The fight in the Court House immediately gives way to Matt’s hearing — three judges have to decide the fate of his ability to practice law in the state of New York. They don’t actually have a decision to make, Matt’s action have essentially forced them to disbar him. But Waid writes an oddly passionate passing of judgment, one that acknowledges the value of both Matt Murdock’s service in the name of justice and Daredevil’s, and the courage it must have taken to reconcile the two. Murdock’s “private life” and “public life” are, after all, part of the same life.

With that, I’ll hand it off to you, Drew. Daredevil represents a whole world outside of DC’s New 52 to me, and I largely owe its presence in my life to you. So thanks. And thanks for writing about it so much with me over the last year or so. I’m unbelievably excited for the series to return next month — with little more different than a change of venue and numbering — so I can convince everyone I know to get in on the ground floor. That’s not much of a prompt, so let me leave you with this question: how did you feel about leaving Foggy’s cancer unresolved? The dude’s still sick, but he’s also still alive. Were we cheated out of resolution there? Or does it not matter?

Drew: I’d say that it matters quite a bit. We often talk about truth vs. beauty in art: are we willing to suspend our disbelief for an inspiring moment, or does art have some kind of duty to reflect reality, warts and all? Obviously, there’s room for both, but I might argue that truth is more valuable when dealing with real-world problems. That is to say, it might have felt good if Foggy showed up in the courtroom to declare that he’s in remission, but it would have done so by cheapening his struggles with cancer. I absolutely value the truth in the world continuing on with no concern for Foggy’s health.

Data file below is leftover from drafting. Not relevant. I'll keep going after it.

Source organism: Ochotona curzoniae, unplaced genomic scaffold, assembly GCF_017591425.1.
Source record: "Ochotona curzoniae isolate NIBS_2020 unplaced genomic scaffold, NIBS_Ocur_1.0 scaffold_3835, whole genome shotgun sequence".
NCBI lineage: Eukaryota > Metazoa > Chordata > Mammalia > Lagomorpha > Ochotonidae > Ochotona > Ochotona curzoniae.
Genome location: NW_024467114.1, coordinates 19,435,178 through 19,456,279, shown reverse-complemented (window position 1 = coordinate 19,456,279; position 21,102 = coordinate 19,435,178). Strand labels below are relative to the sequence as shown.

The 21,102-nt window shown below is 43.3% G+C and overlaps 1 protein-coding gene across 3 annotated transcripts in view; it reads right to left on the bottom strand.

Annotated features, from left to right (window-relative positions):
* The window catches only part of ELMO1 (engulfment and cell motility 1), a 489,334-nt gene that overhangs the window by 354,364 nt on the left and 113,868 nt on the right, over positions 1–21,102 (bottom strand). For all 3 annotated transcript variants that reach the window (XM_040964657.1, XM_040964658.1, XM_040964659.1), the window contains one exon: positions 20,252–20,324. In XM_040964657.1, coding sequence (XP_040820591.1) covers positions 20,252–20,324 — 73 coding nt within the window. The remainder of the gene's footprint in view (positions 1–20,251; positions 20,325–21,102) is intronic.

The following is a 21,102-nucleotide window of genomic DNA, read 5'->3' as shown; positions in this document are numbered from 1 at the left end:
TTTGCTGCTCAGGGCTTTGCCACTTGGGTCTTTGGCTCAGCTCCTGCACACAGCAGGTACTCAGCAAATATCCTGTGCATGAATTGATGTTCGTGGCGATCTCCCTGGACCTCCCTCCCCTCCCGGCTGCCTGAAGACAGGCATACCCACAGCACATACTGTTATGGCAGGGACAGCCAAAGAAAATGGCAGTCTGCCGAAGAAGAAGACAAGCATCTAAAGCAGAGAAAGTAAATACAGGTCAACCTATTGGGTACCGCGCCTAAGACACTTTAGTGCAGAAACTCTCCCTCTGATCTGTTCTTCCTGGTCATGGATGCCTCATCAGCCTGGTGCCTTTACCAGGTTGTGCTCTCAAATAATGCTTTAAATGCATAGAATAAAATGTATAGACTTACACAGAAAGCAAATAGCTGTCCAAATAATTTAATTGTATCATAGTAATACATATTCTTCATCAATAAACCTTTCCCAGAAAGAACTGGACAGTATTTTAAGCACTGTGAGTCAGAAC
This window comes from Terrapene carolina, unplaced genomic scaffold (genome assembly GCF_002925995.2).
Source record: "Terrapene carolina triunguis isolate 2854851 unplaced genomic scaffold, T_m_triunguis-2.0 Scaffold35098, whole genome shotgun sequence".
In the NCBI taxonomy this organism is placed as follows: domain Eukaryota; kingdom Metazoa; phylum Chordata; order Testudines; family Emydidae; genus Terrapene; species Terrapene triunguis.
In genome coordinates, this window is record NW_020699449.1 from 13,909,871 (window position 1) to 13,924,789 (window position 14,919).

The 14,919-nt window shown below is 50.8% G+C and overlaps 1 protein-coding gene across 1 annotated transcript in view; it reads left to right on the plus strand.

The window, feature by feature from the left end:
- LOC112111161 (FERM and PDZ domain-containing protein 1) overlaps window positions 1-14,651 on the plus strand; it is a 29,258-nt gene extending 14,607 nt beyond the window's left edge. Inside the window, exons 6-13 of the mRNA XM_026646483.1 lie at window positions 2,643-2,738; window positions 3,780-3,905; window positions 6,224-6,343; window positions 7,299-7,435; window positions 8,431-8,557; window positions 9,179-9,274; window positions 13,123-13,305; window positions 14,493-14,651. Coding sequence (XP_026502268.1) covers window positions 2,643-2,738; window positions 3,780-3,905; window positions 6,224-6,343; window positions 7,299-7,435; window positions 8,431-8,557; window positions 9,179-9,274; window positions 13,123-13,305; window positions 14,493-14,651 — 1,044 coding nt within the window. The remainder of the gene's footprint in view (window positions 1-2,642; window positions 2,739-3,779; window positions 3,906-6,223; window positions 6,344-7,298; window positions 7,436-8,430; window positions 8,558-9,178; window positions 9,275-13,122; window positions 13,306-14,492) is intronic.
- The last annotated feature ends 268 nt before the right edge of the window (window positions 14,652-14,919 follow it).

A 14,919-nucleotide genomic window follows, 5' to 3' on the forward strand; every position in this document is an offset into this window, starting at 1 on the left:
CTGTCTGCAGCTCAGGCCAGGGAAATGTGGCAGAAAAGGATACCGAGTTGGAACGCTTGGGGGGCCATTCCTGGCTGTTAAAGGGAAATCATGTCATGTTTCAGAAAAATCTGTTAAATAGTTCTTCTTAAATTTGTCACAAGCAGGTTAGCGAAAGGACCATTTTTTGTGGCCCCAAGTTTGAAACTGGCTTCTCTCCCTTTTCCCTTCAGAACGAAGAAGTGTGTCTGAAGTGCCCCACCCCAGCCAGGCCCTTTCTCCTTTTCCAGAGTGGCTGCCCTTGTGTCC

Beyond my aesthetic preferences, Foggy’s medical needs serve a functional purpose, giving Matt a reason to hesitate, highlighting exactly how reckless his plan really is. It also gives Foggy a share in Matt’s boldness, giving this issue some of that inspiring beauty I mentioned. Indeed, Matt’s actions here are truly fearless, but his plan relies on the consent and cooperation of Foggy and Kirsten, who in turn seem to draw a great deal of their fearlessness from Matt. Foggy mentions specifically that Matt’s integrity has inspired the Avengers, and we later see that spill over to the District Attorney and, ironically, the tribunal that ultimately disbars Matt and Foggy. It’s a celebration of the kind of courage comics can inspire in us — the kind of meta-commentary Waid was born to write.

Patrick, I’m glad you highlighted the directing in the scene with Foggy — this issue is full of copy-free panels, but Samnee wields them in different ways throughout the issue. When he’s showing the Serpents closing in on the courtroom, it’s visual narration; when he’s foregrounding medical equipment as Foggy mentions his own morality, it’s subtext; and when he’s focusing on Matt’s experience of the world, it’s both.

Matt's happy to not see KirstenIt’s boilerplate action/reaction, but Samnee wields it like a master. No amount of text could make that sequence any clearer. Indeed, few comics — few narratives — manage to make one character’s opinion of another so apparent without uttering a single word.